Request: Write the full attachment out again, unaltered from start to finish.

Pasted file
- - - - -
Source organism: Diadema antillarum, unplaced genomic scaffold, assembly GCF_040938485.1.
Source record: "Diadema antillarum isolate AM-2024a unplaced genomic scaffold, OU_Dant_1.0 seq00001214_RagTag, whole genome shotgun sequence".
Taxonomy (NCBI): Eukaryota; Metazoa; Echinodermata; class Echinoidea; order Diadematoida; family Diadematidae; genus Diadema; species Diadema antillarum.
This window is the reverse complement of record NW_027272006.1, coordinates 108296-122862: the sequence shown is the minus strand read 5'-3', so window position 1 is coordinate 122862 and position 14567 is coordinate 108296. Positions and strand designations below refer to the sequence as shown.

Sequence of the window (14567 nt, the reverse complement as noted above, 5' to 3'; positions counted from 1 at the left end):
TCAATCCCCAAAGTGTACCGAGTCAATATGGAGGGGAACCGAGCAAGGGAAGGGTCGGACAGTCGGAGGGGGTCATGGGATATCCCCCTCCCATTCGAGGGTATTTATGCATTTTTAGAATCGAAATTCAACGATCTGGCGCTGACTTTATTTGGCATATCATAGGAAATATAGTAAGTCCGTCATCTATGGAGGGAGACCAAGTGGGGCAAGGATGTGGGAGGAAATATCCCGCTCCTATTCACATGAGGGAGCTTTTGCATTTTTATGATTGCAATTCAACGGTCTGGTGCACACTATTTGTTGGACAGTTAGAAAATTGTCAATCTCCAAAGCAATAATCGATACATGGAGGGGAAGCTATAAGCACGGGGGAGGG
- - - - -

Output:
Source organism: Diadema antillarum, unplaced genomic scaffold, assembly GCF_040938485.1.
Source record: "Diadema antillarum isolate AM-2024a unplaced genomic scaffold, OU_Dant_1.0 seq00001214_RagTag, whole genome shotgun sequence".
Taxonomy (NCBI): Eukaryota; Metazoa; Echinodermata; class Echinoidea; order Diadematoida; family Diadematidae; genus Diadema; species Diadema antillarum.
This window is the reverse complement of record NW_027272006.1, coordinates 108296-122862: the sequence shown is the minus strand read 5'-3', so window position 1 is coordinate 122862 and position 14567 is coordinate 108296. Positions and strand designations below refer to the sequence as shown.

Sequence of the window (14567 nt, the reverse complement as noted above, 5' to 3'; positions counted from 1 at the left end):
TCAATCCCCAAAGTGTACCGAGTCAATATGGAGGGGAACCGAGCAAGGGAAGGGTCGGACAGTCGGAGGGGGTCATGGGATATCCCCCTCCCATTCGAGGGTATTTATGCATTTTTAGAATCGAAATTCAACGATCTGGCGCTGACTTTATTTGGCATATCATAGGAAATATAGTAAGTCCGTCATCTATGGAGGGAGACCAAGTGGGGCAAGGATGTGGGAGGAAATATCCCGCTCCTATTCACATGAGGGAGCTTTTGCATTTTTATGATTGCAATTCAACGGTCTGGTGCACACTATTTGTTGGACAGTTAGAAAATTGTCAATCTCCAAAGCAATAATCGATACATGGAGGGGAAGCTATAAGCACGGGGGAGGG